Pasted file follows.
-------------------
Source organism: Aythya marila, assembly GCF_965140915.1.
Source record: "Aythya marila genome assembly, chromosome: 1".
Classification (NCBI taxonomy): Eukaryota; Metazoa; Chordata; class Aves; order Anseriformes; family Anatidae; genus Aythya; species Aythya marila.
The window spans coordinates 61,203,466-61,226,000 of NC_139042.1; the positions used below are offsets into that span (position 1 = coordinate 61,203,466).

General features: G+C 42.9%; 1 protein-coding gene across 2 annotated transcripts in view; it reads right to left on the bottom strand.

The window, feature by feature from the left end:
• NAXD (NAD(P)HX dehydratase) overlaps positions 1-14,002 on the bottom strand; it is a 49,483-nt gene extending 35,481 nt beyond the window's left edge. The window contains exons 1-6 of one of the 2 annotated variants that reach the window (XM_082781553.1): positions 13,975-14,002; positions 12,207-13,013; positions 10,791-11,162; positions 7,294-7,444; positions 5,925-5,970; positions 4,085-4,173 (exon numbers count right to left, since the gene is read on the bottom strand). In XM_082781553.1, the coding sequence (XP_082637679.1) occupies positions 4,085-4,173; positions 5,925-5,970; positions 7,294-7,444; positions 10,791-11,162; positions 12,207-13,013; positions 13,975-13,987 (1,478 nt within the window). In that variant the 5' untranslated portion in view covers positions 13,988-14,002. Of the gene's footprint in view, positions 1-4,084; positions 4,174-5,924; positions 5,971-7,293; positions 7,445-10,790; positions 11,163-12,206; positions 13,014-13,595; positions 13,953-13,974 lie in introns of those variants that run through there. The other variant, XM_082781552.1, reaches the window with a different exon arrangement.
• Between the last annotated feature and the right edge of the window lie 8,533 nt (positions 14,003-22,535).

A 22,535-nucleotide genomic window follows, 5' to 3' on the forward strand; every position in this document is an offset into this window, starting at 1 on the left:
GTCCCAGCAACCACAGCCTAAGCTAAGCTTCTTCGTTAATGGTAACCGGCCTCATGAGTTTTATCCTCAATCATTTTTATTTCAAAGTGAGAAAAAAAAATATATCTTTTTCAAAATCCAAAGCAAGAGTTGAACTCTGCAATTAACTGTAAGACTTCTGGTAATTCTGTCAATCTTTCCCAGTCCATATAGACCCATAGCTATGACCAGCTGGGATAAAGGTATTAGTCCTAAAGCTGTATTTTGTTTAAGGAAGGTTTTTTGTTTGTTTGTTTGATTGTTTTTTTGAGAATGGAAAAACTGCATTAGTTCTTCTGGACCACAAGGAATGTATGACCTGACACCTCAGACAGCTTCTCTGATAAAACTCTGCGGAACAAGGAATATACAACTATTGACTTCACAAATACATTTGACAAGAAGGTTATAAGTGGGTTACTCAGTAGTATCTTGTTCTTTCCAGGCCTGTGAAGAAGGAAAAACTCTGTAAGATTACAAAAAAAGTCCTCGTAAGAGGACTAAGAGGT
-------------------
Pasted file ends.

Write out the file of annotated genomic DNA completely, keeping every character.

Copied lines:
Source organism: Aythya marila, assembly GCF_965140915.1.
Source record: "Aythya marila genome assembly, chromosome: 1".
Classification (NCBI taxonomy): Eukaryota; Metazoa; Chordata; class Aves; order Anseriformes; family Anatidae; genus Aythya; species Aythya marila.
The window spans coordinates 61,203,466-61,226,000 of NC_139042.1; the positions used below are offsets into that span (position 1 = coordinate 61,203,466).

General features: G+C 42.9%; 1 protein-coding gene across 2 annotated transcripts in view; it reads right to left on the bottom strand.

The window, feature by feature from the left end:
• NAXD (NAD(P)HX dehydratase) overlaps positions 1-14,002 on the bottom strand; it is a 49,483-nt gene extending 35,481 nt beyond the window's left edge. The window contains exons 1-6 of one of the 2 annotated variants that reach the window (XM_082781553.1): positions 13,975-14,002; positions 12,207-13,013; positions 10,791-11,162; positions 7,294-7,444; positions 5,925-5,970; positions 4,085-4,173 (exon numbers count right to left, since the gene is read on the bottom strand). In XM_082781553.1, the coding sequence (XP_082637679.1) occupies positions 4,085-4,173; positions 5,925-5,970; positions 7,294-7,444; positions 10,791-11,162; positions 12,207-13,013; positions 13,975-13,987 (1,478 nt within the window). In that variant the 5' untranslated portion in view covers positions 13,988-14,002. Of the gene's footprint in view, positions 1-4,084; positions 4,174-5,924; positions 5,971-7,293; positions 7,445-10,790; positions 11,163-12,206; positions 13,014-13,595; positions 13,953-13,974 lie in introns of those variants that run through there. The other variant, XM_082781552.1, reaches the window with a different exon arrangement.
• Between the last annotated feature and the right edge of the window lie 8,533 nt (positions 14,003-22,535).

A 22,535-nucleotide genomic window follows, 5' to 3' on the forward strand; every position in this document is an offset into this window, starting at 1 on the left:
GTCCCAGCAACCACAGCCTAAGCTAAGCTTCTTCGTTAATGGTAACCGGCCTCATGAGTTTTATCCTCAATCATTTTTATTTCAAAGTGAGAAAAAAAAATATATCTTTTTCAAAATCCAAAGCAAGAGTTGAACTCTGCAATTAACTGTAAGACTTCTGGTAATTCTGTCAATCTTTCCCAGTCCATATAGACCCATAGCTATGACCAGCTGGGATAAAGGTATTAGTCCTAAAGCTGTATTTTGTTTAAGGAAGGTTTTTTGTTTGTTTGTTTGATTGTTTTTTTGAGAATGGAAAAACTGCATTAGTTCTTCTGGACCACAAGGAATGTATGACCTGACACCTCAGACAGCTTCTCTGATAAAACTCTGCGGAACAAGGAATATACAACTATTGACTTCACAAATACATTTGACAAGAAGGTTATAAGTGGGTTACTCAGTAGTATCTTGTTCTTTCCAGGCCTGTGAAGAAGGAAAAACTCTGTAAGATTACAAAAAAAGTCCTCGTAAGAGGACTAAGAGGT